A Critical Study of Western Rationalists’ Theories of Natural Law in the Modern Period (Montesquieu, Rousseau, and Kant)
: Geneology of philosophical schools and Ideas
(Associate Professor, Research Institute of Hawzeh and University, Qom, Iran)
Among the various interpretations of natural law, the most favorite of them states that it refers to the orders of practical intellect regarding Man’s voluntary behaviors in all places and at all times that lead to permanent happiness if obeyed by human beings. The theory of natural law in the modern period has received two opposing empirical and rationalist interpretations. By reason, modern rationalism means calculating reason, which is viewed as a tool for attaining material and immaterial (moral) wishes. Montesquieu, Rousseau, and Kant were three rationalist philosophers of the Age of Enlightenment who discussed and theorized about natural law. In this paper, after a brief account of their theories on natural law, the author evaluates them one by one. In the first section, the author argues that Montesquieu, by posing a self-made myth, states that following natural desire leads Man to happiness. This act of following in his view implies natural law. The most important criticism of Montesquieu’s theory is that he has confused the natural law with the law of nature. In the second section, the author argues that, unlike Montesquieu, Rousseau believes that natural law is not based on the reason but, rather, on human instincts and feelings. The basic problem of this theory is his material approach to human nature, which lowers Man to the level of animals. Finally, the third section presents a critical investigation of Kant’s natural law. In his view, natural law is different from the law of nature. Kant believes that natural law enjoys two characteristics: universality and intrinsicness. However, he has not referred to any of the applications of natural law and has failed in providing a complete explanation of this theory. This failure is rooted in the epistemological system of Kant’s philosophy, based on which the practical wisdom and its orders (or the same natural law) must be deemed unfounded and unreliable. Kant maintains that the issues related to immaterial and even material substances are polemic rather than demonstrative in nature. Similar to other critical studies, the present study was conducted following a mixed narrative-intellectual method. Accordingly, the views of the three rationalist philosophers of the modern period are initially explained and then examined and evaluated based on rational arguments and reasoning.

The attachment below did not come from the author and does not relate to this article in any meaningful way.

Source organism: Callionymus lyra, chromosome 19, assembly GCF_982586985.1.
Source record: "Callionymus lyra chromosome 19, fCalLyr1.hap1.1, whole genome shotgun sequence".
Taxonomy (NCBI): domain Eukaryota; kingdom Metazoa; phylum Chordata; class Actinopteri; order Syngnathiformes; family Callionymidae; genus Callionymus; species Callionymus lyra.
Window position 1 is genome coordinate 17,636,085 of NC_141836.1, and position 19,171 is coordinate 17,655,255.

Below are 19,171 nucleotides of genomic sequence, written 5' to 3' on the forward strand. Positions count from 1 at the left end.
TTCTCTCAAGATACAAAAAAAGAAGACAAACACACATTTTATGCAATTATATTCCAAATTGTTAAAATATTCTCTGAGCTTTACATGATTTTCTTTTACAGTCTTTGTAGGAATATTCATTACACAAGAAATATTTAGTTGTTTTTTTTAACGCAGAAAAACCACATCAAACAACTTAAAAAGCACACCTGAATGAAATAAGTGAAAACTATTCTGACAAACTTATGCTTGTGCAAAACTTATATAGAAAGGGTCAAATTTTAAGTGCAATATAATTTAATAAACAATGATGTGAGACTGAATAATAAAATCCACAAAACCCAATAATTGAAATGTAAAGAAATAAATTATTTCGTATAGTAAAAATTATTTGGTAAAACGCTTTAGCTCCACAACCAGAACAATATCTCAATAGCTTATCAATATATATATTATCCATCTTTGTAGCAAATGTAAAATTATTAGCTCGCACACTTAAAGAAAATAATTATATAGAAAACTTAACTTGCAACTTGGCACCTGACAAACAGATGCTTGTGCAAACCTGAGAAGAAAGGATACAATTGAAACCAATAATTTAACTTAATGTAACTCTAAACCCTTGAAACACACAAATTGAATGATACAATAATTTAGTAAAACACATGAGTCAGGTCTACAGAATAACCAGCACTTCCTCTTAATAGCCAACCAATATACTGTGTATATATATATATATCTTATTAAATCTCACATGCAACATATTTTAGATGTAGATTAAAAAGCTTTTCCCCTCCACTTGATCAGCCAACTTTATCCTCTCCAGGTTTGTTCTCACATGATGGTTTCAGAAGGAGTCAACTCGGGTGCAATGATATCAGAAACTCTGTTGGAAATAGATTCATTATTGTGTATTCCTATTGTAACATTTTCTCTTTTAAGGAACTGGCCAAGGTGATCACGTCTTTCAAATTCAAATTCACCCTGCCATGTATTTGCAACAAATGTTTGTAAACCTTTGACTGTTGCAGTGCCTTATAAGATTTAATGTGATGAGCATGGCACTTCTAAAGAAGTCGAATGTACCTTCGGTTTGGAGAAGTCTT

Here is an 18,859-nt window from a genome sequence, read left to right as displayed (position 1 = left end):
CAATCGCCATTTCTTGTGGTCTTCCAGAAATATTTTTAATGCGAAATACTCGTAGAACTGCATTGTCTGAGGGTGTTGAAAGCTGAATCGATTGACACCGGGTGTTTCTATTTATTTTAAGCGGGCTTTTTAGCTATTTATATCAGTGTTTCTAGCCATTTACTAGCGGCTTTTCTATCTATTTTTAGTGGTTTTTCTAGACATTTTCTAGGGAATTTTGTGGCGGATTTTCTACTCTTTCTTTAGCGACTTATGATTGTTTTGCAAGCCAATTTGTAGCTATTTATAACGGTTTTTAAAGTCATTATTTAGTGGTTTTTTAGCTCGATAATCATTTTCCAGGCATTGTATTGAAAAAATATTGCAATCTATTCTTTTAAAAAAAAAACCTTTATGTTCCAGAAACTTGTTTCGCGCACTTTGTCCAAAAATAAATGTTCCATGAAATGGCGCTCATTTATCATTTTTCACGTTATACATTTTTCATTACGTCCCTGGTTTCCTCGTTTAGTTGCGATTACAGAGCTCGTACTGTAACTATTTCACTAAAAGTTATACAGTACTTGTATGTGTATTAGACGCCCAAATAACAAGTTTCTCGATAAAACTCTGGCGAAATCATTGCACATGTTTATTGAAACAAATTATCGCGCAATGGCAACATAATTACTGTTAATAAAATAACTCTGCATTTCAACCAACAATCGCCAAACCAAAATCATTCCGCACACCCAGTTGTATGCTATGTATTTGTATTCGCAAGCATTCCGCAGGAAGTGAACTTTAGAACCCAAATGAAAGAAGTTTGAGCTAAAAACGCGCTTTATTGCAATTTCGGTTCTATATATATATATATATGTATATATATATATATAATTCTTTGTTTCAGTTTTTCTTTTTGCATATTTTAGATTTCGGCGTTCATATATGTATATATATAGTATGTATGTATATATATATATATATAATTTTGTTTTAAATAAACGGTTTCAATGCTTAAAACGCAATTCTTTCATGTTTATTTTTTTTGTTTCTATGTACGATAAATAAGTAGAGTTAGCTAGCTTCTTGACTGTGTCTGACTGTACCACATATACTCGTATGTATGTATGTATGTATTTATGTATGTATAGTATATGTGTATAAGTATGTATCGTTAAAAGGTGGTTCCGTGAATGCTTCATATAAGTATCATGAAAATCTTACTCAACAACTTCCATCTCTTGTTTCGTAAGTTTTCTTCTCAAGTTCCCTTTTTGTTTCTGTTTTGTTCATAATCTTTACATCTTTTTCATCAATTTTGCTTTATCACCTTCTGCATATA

طالبی، محمد حسین (1400) «مطالعه انتقادی نظریه¬های قانون طبیعیِ تجربه¬گرایان در دورة جدید»، تاریخ فلسفه، شمارۀ 47، ص154ـ123.
طالبی، محمد حسین (1401) حقوق طبیعی بشر، قم: پژوهشگاه حوزه و دانشگاه.
D'Entreves, Alexander (1951) Natural Law, an Introduction to Legal Philosophy, New York: Hutchinson.
Finnis, John (1980) Natural Law and Natural Rights, Oxford: Clarendon Press.
Griffin, John (2008), On Human Rights, Oxford: Oxford University Press.
Hobbes, Thomas (1996) Leviathan , in J. C. A. Gaskin ed., Oxford: Oxford University Press.
Hunter, Ian (2001) “The Recovery of Natural Law: Hochstrasser’s History of Morality”, in Economy and Society, 30, pp. 354-367.
Jones, Peter (1994) Rights, Houndmills and New York: Palgrave.
Kant, Immanuel (1965) The Metaphysical Elements of Justice: Part I of the Metaphysics of Morals, in John Ladd trans., Indianapolis: Bobbs-Merrill.
Kant, Immanuel (1997) Critique of Practical Reason, in Mary Gregor trans. ed., Cambridge: Cambridge University Press.
Montesquieu, Baron (1949) The Spirit of the Laws, in Nugent T. trans., 2 Vols., New York: Hafner Publishing.
Montesquieu, Baron (1964) The Persian Letters, in Healy G. trans., Indianapolis: Bobbs-Merrill.
Rousseau, Jean Jacques (1964) Discourse on the Origin and Foundations of Inequality among Men, in Masters A. and J. trans., New York: St. Martin's Press.
Vlastos, Gregory (1970) "Justice and Equality", in A. L. Melden ed., Human Rights, Belmont: Wadsworth, pp. 76-95.
Wasserstrom, Richard (1970) "Rights, Human Rights and Racial Discrimination", in A. L.Melden ed., Human Rights, Belmont: Wadsworth, pp. 96-110.